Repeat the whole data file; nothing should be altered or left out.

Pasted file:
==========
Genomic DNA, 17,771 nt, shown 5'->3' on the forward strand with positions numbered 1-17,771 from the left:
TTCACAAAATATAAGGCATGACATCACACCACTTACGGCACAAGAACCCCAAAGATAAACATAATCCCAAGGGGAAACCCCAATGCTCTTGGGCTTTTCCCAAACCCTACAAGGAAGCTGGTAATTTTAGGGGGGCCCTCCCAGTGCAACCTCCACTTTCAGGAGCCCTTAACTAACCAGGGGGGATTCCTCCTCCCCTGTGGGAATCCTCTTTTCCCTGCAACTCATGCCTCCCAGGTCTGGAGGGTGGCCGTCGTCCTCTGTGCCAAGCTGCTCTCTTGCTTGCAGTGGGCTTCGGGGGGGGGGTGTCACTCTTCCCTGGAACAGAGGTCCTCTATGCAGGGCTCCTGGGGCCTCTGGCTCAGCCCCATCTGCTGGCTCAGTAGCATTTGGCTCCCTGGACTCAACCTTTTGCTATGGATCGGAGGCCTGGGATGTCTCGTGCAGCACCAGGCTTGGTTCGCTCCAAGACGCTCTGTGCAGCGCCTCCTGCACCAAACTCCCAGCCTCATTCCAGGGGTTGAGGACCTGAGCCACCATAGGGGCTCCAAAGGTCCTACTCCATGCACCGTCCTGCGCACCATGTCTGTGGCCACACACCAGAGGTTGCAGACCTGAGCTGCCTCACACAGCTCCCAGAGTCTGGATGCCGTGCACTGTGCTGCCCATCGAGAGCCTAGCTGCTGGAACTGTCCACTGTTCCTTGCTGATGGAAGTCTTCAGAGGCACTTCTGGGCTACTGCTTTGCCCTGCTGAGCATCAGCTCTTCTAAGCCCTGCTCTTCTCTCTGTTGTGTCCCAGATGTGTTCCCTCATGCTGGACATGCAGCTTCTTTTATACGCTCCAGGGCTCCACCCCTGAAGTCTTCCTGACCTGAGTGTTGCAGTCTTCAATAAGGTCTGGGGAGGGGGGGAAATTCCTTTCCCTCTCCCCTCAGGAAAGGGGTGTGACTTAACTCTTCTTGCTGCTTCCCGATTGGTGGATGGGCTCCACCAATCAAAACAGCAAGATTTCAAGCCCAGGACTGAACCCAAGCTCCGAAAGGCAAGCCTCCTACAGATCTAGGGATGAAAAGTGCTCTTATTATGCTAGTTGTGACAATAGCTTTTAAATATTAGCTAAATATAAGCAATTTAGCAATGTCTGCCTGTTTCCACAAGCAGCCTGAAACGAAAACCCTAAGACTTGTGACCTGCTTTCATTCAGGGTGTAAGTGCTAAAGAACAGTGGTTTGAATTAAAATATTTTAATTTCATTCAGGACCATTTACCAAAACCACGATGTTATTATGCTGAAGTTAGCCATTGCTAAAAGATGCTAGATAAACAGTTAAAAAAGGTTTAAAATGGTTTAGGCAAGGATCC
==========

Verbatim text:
Genomic DNA, 17,771 nt, shown 5'->3' on the forward strand with positions numbered 1-17,771 from the left:
TTCACAAAATATAAGGCATGACATCACACCACTTACGGCACAAGAACCCCAAAGATAAACATAATCCCAAGGGGAAACCCCAATGCTCTTGGGCTTTTCCCAAACCCTACAAGGAAGCTGGTAATTTTAGGGGGGCCCTCCCAGTGCAACCTCCACTTTCAGGAGCCCTTAACTAACCAGGGGGGATTCCTCCTCCCCTGTGGGAATCCTCTTTTCCCTGCAACTCATGCCTCCCAGGTCTGGAGGGTGGCCGTCGTCCTCTGTGCCAAGCTGCTCTCTTGCTTGCAGTGGGCTTCGGGGGGGGGGTGTCACTCTTCCCTGGAACAGAGGTCCTCTATGCAGGGCTCCTGGGGCCTCTGGCTCAGCCCCATCTGCTGGCTCAGTAGCATTTGGCTCCCTGGACTCAACCTTTTGCTATGGATCGGAGGCCTGGGATGTCTCGTGCAGCACCAGGCTTGGTTCGCTCCAAGACGCTCTGTGCAGCGCCTCCTGCACCAAACTCCCAGCCTCATTCCAGGGGTTGAGGACCTGAGCCACCATAGGGGCTCCAAAGGTCCTACTCCATGCACCGTCCTGCGCACCATGTCTGTGGCCACACACCAGAGGTTGCAGACCTGAGCTGCCTCACACAGCTCCCAGAGTCTGGATGCCGTGCACTGTGCTGCCCATCGAGAGCCTAGCTGCTGGAACTGTCCACTGTTCCTTGCTGATGGAAGTCTTCAGAGGCACTTCTGGGCTACTGCTTTGCCCTGCTGAGCATCAGCTCTTCTAAGCCCTGCTCTTCTCTCTGTTGTGTCCCAGATGTGTTCCCTCATGCTGGACATGCAGCTTCTTTTATACGCTCCAGGGCTCCACCCCTGAAGTCTTCCTGACCTGAGTGTTGCAGTCTTCAATAAGGTCTGGGGAGGGGGGGAAATTCCTTTCCCTCTCCCCTCAGGAAAGGGGTGTGACTTAACTCTTCTTGCTGCTTCCCGATTGGTGGATGGGCTCCACCAATCAAAACAGCAAGATTTCAAGCCCAGGACTGAACCCAAGCTCCGAAAGGCAAGCCTCCTACAGATCTAGGGATGAAAAGTGCTCTTATTATGCTAGTTGTGACAATAGCTTTTAAATATTAGCTAAATATAAGCAATTTAGCAATGTCTGCCTGTTTCCACAAGCAGCCTGAAACGAAAACCCTAAGACTTGTGACCTGCTTTCATTCAGGGTGTAAGTGCTAAAGAACAGTGGTTTGAATTAAAATATTTTAATTTCATTCAGGACCATTTACCAAAACCACGATGTTATTATGCTGAAGTTAGCCATTGCTAAAAGATGCTAGATAAACAGTTAAAAAAGGTTTAAAATGGTTTAGGCAAGGATCC